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Boulder On - A lesson in writing from Simon Toyne

Boulder On - A lesson in writing from Simon Toyne

Recently a national survey revealed that being a 'Writer' is one of the most desired jobs in the country. Of course, anyone who's already a writer knows the terrible truth...

Posted on 12th March 2015 by Simon Toyne

There’s a scene at the end of There Will be Blood when the tortured protagonist – played in fine, scenery-chewing, Oscar-winning style by Daniel Day Lewis – batters his long-term antagonist to death with a bowling pin then calls out in a sing-songy voice, ‘Finished!’. This is pretty much how I felt when sending off the final-final-final edits for Solomon Creed my first new novel in almost two years. 

Writing a book is a long and lonely process. It is very much like rolling a boulder uphill; a boulder that starts off as a small, pure white snowball of an idea and gets bigger and greyer and heavier and more jagged the higher you push it. And the heavier it gets, the steeper the hill gets too, until you finally get to the top and stand back and look at the lumpy thing you have created on your slow journey. You notice it has twigs sticking out of it and unsightly bulges. It is not, unfortunately, a larger version of the pure white snowball you started with. It is an unsightly thing, a lump of grey slush and gravel and earth and worse. This is when agents and editors appear and stare at it too. They prod the object, pushing your big, grey, jaggy boulder about until, inevitably, it starts to roll back down the hill again. Sometimes it rolls a long way down.

And so begin the re-writes. You take a breath and trudge back down the hill to the patch of nettles and thorns your boulder has come to rest in and you brace yourself and you wade in, wincing at the scratches and stings, then you start pushing it upwards again. Your hands are bloodied by now. Your legs are weak and still shaking from the first effort and you have to keep yourself going by telling yourself that this journey is knocking some of the edges off your unsightly ball of stuff; that it is shaking off some of the mud and sticks, that it is making it smoother – that it is making it better.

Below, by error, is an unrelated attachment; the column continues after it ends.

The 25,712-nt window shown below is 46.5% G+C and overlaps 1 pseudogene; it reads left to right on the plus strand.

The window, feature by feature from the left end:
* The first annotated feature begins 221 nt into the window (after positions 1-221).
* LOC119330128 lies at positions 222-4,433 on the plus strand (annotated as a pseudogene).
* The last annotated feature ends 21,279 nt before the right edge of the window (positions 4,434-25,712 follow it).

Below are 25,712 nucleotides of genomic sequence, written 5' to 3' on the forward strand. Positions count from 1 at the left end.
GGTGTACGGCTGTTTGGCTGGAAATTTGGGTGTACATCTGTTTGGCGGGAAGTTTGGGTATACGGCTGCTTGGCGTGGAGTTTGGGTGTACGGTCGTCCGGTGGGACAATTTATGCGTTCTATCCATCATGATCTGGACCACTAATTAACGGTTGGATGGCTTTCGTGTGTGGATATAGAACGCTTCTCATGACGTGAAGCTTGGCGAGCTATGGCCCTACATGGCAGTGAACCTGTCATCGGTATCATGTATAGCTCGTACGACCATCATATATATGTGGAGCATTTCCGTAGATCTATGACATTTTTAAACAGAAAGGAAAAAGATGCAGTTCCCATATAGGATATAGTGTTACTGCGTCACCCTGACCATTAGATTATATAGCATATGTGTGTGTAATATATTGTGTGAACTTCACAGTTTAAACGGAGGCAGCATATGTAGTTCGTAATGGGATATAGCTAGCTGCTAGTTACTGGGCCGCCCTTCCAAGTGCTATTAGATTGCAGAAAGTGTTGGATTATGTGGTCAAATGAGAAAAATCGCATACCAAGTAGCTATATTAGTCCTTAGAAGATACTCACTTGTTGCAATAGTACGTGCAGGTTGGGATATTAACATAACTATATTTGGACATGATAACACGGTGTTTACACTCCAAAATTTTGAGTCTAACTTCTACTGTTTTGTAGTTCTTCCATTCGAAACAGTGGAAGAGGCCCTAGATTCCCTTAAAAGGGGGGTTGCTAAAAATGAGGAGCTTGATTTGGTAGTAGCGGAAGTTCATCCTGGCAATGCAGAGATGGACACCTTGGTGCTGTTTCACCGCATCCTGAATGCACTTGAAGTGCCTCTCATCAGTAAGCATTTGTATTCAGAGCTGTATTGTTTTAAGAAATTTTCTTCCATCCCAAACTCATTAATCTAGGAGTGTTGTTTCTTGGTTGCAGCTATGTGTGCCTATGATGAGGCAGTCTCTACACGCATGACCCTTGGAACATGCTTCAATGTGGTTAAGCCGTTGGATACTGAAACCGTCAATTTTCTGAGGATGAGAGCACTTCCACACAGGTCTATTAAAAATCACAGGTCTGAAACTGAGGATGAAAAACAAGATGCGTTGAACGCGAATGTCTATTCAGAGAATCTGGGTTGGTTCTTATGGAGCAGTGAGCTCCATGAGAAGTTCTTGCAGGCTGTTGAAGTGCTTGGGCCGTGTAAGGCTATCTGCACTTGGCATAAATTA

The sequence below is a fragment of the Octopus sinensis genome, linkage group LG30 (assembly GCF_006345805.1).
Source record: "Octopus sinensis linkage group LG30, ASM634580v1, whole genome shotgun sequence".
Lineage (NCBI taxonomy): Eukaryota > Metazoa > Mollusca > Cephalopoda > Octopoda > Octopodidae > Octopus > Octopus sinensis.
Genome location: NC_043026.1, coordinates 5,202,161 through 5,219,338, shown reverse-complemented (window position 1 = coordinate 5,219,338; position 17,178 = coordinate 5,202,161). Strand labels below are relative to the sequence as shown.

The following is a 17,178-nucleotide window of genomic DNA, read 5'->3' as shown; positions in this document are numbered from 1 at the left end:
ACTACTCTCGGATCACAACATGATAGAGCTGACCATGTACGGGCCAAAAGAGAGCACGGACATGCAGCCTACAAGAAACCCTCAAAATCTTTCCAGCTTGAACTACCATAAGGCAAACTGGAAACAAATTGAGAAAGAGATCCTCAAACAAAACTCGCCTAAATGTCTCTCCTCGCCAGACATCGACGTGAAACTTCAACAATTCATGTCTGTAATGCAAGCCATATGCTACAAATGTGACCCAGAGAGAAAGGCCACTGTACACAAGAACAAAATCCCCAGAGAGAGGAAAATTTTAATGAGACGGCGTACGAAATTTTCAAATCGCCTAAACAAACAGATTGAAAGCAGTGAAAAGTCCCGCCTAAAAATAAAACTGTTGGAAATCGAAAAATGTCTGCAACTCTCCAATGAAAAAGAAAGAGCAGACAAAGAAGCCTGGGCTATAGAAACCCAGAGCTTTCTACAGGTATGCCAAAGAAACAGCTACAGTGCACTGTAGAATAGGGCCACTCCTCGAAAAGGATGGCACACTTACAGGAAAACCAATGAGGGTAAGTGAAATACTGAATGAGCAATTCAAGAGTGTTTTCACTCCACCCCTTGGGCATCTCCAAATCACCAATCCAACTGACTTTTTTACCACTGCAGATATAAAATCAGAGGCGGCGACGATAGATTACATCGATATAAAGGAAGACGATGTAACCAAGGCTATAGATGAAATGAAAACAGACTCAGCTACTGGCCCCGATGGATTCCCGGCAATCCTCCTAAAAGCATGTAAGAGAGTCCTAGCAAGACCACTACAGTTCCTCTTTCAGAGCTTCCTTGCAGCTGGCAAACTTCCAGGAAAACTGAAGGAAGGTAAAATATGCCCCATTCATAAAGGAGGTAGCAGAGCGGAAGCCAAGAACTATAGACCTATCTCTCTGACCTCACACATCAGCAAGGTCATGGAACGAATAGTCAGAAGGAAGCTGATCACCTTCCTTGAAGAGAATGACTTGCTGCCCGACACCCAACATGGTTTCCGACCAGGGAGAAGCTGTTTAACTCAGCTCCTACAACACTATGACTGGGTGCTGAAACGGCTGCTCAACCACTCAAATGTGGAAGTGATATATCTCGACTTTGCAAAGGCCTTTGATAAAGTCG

Eventually you reach the top again and your agent and editors appear, and, though they agree the boulder is less jagged and misshapen now, and does actually look more like the pure white snowball you first described to them, they still lean on it enough so that it rolls back downhill again. Your hands are in tatters and your legs can barely support you but you trudge down and start again. This can happen any number of times until your whole life becomes about pushing that damn rock uphill. And finally, after many of these journeys, the boulder is smooth and it drops into a perfect divot carved at the top of the hill that you didn’t notice before, and it can’t roll down any more. This is when you can finally rest, and enjoy the view, and say in a sing-songy, slightly demented whisper ‘Finished!’.

But then you notice something else. There are people, walking up the slope towards you. And you realize that they have heard about your new boulder and are coming to look at it. This is when fresh fear sets in. Because even though you think it’s a pretty good boulder now, you also have a sneaking feeling that all those people who liked your previous boulders won’t like this one at all. 

And this, dear reader, is where I am. So if you want to come and take a peek at my new rock I will be appearing at Waterstones Brighton this Friday (13th!!) to reveal it. It’s called Solomon Creed and I really hope you like it. I can’t go down that hill again.

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Simon Toyne will be reading extracts from his new novel, Solomon Creed, at Waterstones Brighton, Friday 13th March 2015.

Comments

Deane Saunders-Stowe

A very good analogy. The pain is far worse when, once at the top and finished, you realise there was no big crowd watching you struggle away - just a handful of followers. View more

Deane Saunders-Stowe
13th March 2015
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